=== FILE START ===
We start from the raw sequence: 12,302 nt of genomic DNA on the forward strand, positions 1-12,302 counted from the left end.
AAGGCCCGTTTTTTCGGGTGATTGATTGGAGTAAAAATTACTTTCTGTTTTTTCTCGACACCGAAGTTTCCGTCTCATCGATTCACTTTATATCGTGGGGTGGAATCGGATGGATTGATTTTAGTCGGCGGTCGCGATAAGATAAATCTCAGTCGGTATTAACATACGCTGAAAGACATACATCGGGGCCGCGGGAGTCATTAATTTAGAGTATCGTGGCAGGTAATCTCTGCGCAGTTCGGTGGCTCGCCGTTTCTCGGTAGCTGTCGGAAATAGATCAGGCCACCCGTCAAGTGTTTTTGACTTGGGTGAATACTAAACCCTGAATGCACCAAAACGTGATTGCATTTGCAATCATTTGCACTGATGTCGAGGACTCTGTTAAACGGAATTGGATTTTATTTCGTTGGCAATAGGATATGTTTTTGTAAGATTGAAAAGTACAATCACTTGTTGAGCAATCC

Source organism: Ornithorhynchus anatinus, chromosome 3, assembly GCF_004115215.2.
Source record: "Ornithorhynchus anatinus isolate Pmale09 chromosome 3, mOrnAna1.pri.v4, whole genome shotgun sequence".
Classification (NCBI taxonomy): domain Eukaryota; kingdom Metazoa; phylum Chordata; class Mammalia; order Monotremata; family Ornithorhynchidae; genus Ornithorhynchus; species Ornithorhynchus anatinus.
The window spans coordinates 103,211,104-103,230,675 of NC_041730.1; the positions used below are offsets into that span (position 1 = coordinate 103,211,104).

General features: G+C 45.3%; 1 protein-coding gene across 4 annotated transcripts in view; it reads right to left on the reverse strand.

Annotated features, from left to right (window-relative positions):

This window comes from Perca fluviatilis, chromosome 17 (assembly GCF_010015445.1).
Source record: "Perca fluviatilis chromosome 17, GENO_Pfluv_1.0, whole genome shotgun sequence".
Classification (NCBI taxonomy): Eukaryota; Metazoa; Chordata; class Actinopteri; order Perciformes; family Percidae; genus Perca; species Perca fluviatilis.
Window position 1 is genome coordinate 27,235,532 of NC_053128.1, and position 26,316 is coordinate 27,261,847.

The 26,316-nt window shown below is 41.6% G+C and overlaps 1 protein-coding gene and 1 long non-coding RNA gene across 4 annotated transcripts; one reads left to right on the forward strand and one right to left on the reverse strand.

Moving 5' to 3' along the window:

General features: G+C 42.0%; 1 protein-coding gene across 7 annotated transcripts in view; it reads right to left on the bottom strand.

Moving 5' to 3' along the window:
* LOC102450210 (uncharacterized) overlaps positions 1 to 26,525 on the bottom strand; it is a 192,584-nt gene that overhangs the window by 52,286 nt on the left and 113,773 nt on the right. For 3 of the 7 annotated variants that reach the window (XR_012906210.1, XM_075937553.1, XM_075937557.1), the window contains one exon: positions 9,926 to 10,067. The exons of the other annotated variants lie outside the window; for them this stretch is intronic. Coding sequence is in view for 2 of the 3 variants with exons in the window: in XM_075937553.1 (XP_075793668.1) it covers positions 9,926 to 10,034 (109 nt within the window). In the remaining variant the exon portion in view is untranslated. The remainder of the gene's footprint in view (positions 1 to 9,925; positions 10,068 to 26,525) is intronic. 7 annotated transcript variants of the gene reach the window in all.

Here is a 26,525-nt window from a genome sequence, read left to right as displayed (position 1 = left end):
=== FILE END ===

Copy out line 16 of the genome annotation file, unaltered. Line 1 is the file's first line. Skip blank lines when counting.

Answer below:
Moving 5' to 3' along the window: